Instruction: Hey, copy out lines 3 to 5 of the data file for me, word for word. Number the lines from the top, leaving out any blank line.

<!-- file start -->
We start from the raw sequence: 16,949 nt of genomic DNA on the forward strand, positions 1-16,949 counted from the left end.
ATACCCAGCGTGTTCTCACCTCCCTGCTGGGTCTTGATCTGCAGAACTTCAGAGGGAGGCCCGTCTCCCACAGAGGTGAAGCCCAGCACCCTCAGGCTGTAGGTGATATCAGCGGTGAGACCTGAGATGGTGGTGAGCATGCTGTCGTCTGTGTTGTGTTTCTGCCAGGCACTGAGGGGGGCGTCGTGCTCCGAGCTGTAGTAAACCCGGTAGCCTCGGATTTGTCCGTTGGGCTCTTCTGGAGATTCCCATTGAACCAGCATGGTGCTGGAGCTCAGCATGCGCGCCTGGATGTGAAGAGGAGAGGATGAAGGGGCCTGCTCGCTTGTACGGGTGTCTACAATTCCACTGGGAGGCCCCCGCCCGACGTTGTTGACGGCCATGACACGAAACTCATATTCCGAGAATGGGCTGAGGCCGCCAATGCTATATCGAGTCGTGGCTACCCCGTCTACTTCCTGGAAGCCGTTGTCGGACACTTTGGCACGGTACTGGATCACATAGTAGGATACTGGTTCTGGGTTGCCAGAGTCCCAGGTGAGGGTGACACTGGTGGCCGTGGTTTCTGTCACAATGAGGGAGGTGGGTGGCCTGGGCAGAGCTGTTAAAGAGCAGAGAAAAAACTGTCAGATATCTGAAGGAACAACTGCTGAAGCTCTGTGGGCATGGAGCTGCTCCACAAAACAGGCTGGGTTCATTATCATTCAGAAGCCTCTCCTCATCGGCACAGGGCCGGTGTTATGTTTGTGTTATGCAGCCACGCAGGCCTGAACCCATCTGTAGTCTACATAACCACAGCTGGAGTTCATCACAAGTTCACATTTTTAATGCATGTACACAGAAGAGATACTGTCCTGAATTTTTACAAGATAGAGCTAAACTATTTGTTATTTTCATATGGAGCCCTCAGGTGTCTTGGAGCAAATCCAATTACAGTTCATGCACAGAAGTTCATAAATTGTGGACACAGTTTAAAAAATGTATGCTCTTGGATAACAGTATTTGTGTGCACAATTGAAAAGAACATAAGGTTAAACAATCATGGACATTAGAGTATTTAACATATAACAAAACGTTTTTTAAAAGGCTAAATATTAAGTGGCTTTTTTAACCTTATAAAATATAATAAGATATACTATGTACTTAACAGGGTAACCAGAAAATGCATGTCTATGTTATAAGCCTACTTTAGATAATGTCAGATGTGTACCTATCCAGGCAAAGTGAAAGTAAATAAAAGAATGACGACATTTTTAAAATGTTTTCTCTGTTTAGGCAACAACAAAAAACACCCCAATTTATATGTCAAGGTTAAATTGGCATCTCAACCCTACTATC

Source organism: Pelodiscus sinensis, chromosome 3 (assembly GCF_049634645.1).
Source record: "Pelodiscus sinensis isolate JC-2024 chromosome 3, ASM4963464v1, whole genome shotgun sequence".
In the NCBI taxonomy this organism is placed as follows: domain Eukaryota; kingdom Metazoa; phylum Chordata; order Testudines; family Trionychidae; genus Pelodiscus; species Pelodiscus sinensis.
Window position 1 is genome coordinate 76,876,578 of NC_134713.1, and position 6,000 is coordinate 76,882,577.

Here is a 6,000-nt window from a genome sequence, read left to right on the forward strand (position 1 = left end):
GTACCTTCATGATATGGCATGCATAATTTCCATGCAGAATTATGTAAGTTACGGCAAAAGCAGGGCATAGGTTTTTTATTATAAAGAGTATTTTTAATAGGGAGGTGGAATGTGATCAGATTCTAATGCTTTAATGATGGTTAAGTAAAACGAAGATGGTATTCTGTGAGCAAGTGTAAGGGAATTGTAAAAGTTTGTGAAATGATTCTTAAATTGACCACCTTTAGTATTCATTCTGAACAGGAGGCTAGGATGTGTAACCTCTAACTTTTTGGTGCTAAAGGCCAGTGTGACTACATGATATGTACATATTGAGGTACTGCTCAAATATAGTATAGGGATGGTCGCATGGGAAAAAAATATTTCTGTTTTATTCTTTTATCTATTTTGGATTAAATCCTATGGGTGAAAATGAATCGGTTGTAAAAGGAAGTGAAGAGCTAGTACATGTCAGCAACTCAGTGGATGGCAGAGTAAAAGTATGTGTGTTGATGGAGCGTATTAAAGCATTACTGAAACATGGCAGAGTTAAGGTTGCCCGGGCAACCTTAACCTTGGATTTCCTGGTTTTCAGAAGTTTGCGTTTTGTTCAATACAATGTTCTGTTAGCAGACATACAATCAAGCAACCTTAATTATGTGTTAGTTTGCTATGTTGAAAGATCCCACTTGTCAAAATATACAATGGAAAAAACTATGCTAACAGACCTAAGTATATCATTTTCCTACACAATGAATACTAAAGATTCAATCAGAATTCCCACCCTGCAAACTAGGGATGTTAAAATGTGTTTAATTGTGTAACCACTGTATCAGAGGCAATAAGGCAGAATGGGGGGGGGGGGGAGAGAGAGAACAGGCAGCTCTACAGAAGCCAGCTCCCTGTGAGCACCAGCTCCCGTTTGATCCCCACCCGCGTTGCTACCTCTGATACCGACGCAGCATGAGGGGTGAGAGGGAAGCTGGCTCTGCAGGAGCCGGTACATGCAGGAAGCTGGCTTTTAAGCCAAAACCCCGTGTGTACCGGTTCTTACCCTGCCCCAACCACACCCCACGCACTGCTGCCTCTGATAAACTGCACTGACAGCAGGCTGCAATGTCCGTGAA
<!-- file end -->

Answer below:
Source organism: Pelodiscus sinensis, chromosome 3 (assembly GCF_049634645.1).
Source record: "Pelodiscus sinensis isolate JC-2024 chromosome 3, ASM4963464v1, whole genome shotgun sequence".
In the NCBI taxonomy this organism is placed as follows: domain Eukaryota; kingdom Metazoa; phylum Chordata; order Testudines; family Trionychidae; genus Pelodiscus; species Pelodiscus sinensis.